“In that hostile forest, the elephant came. You flayed its skin and yet as though in love with it you have covered yourself with its skin. You go a-begging (making love to those who give alms), in that inseparable company of the damsel and on the bull. What is this roaming about in all these contradictory ways?” (6).

“You dance for the sake of the loving ‘Tontars’ contemplating on you, but you dance surrounded by Bhutas and yet the whole world praises you, Master Dancer! You are the righteousness; yet you are the eternal form of the music of the yal (Elil—the instrument of seven strings). Siddhas or freed souls surround you whilst you roam reciting the Vedas as though you were a student learning the Vedas. What is this?” (7).

“Ah! The Lord of the mat-lock where mix all mimical things, the kuravu, the precious konrai, the negligible mattam, the crescent moon, and its enemy the serpent and the damsel jealous of these two. You have been contradictory. (‘Viruttam’ may also mean, “You have been old in age or learning or morality”). My Lord, remove the blemishes inflicting me, who is contemplating on you (That the blemish should inflict one, contemplating on Him is itself a contradiction. That is why the prayer is for removing it at once.). The damsel has been half of your body. Why frighten her by fighting with the elephant? What is this?” (8).

“You are in Kacci exhibiting its palaces, (the capital of the Pallavas), whilst out of certainty and firmness, people contemplate always on you and you reside in their hearts as the dancer singing in the forest. How is one to praise and worship you? Visnu and Brahma search for you and you exhibit the form of a fire impossible of approach. You roam about like this (full of contradictions). What is this?” (9).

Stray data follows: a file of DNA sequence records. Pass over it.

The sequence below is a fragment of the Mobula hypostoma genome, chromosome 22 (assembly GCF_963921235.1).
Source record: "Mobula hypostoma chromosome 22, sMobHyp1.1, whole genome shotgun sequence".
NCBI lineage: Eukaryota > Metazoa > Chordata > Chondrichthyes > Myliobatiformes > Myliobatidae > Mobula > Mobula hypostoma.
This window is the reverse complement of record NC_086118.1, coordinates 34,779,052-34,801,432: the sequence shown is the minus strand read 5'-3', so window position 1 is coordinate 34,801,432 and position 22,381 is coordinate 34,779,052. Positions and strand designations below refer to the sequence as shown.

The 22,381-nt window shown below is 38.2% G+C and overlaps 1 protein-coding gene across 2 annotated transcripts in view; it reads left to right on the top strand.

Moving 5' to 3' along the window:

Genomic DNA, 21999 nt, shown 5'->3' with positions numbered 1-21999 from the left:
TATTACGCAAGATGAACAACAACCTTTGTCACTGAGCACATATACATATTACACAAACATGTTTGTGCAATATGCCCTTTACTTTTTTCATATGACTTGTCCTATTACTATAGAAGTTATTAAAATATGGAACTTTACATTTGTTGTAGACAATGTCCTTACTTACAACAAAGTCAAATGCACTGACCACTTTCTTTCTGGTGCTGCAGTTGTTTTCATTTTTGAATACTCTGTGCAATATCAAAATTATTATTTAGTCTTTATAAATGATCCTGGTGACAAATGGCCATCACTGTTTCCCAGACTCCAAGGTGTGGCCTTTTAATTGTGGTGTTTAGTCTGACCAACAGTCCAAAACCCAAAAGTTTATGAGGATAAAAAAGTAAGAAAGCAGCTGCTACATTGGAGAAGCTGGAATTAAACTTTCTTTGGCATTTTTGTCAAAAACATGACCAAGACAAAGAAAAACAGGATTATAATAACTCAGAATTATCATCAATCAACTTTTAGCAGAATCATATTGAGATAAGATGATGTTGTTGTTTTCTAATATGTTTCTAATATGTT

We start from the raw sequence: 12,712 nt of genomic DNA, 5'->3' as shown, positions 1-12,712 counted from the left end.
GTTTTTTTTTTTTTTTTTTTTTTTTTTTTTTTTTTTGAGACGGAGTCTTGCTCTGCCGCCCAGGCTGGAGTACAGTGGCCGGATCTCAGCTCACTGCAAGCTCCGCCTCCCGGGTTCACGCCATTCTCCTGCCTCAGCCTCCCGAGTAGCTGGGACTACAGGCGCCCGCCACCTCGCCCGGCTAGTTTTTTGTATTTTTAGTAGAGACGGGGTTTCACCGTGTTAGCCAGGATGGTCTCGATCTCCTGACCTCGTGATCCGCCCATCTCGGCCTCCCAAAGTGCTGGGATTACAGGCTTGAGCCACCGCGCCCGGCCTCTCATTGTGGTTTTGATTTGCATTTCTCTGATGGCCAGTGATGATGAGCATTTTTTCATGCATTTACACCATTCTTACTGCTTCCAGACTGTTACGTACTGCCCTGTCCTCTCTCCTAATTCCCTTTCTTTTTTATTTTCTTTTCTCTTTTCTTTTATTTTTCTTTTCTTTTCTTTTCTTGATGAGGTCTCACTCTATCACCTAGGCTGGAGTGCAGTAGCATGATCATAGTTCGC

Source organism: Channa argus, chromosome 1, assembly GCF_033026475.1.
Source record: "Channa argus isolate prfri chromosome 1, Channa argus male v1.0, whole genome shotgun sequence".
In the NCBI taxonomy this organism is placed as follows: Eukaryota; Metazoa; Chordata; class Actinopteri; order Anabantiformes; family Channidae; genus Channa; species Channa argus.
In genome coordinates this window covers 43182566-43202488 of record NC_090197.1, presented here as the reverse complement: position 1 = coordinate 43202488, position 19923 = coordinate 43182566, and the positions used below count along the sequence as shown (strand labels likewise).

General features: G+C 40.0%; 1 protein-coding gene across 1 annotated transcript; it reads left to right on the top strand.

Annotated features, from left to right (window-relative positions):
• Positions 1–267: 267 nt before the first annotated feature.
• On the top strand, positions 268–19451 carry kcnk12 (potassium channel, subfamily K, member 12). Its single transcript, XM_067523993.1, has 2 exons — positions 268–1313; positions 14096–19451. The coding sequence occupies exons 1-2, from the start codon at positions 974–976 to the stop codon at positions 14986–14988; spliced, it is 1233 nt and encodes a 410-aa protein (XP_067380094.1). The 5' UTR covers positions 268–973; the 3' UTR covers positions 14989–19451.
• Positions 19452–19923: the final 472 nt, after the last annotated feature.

III

This hymn is a hymn of inquiry and our poet describes it as such in the last verse. Aruran, Tontan and slave of Tirunavalur has asked “the Creator and Lord of contradictions, out of love, these queries”. The answer also is implied in the interrogations. It is the great truth of the harmony of the Lord’s love resolving all contradictions. Those who are capable of reciting these ten verses, of the garland of interrogations, in the way in which the truths are made clear therein are according to the upright—the perfect—the denizens of the Heaven of Bliss (The forest is really the heart as explained in our discussion of the Dance of Siva) (10).

IV

Apart from the puranic stories, here we have some references to the methods of worship. The distinction between Pattar and Cittar we had already noticed. Worshipping the Lord with water and flowers is emphasized (5). “Contemplation by the Bhaktas on Him is referred to more than once (4, 7, 9) and the Lord dances therein, their heart. The song, music and dance are also ways of worshipping Him. He is the very form of the song and the very life of music, the eternal form of the music of the yal of seven strings—or seven svaras. He is impossible to be reached—except through self-surrender, never through egotism and efforts of self conceit.